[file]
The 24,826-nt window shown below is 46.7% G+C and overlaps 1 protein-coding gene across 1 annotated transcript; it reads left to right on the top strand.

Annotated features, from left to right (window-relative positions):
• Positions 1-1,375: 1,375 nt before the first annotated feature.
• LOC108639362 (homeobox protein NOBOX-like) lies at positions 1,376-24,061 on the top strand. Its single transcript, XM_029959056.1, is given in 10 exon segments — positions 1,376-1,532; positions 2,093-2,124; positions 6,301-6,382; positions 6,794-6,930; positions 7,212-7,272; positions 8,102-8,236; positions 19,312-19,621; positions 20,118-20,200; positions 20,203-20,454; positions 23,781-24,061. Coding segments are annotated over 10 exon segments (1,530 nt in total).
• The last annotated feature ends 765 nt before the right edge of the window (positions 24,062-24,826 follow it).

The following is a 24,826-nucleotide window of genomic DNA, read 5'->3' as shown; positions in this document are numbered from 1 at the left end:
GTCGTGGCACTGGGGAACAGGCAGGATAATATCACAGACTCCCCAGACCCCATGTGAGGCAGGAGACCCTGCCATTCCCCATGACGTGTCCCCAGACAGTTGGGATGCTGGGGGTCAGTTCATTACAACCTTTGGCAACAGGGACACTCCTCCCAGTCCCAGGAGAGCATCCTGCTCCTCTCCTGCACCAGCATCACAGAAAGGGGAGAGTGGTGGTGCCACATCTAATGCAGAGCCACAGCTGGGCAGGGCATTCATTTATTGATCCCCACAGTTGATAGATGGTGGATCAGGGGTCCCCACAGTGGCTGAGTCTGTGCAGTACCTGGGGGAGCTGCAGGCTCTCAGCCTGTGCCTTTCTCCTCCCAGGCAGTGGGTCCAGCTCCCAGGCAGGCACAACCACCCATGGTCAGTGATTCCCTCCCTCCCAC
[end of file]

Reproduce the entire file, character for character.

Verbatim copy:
The 24,826-nt window shown below is 46.7% G+C and overlaps 1 protein-coding gene across 1 annotated transcript; it reads left to right on the top strand.

Annotated features, from left to right (window-relative positions):
• Positions 1-1,375: 1,375 nt before the first annotated feature.
• LOC108639362 (homeobox protein NOBOX-like) lies at positions 1,376-24,061 on the top strand. Its single transcript, XM_029959056.1, is given in 10 exon segments — positions 1,376-1,532; positions 2,093-2,124; positions 6,301-6,382; positions 6,794-6,930; positions 7,212-7,272; positions 8,102-8,236; positions 19,312-19,621; positions 20,118-20,200; positions 20,203-20,454; positions 23,781-24,061. Coding segments are annotated over 10 exon segments (1,530 nt in total).
• The last annotated feature ends 765 nt before the right edge of the window (positions 24,062-24,826 follow it).

The following is a 24,826-nucleotide window of genomic DNA, read 5'->3' as shown; positions in this document are numbered from 1 at the left end:
GTCGTGGCACTGGGGAACAGGCAGGATAATATCACAGACTCCCCAGACCCCATGTGAGGCAGGAGACCCTGCCATTCCCCATGACGTGTCCCCAGACAGTTGGGATGCTGGGGGTCAGTTCATTACAACCTTTGGCAACAGGGACACTCCTCCCAGTCCCAGGAGAGCATCCTGCTCCTCTCCTGCACCAGCATCACAGAAAGGGGAGAGTGGTGGTGCCACATCTAATGCAGAGCCACAGCTGGGCAGGGCATTCATTTATTGATCCCCACAGTTGATAGATGGTGGATCAGGGGTCCCCACAGTGGCTGAGTCTGTGCAGTACCTGGGGGAGCTGCAGGCTCTCAGCCTGTGCCTTTCTCCTCCCAGGCAGTGGGTCCAGCTCCCAGGCAGGCACAACCACCCATGGTCAGTGATTCCCTCCCTCCCAC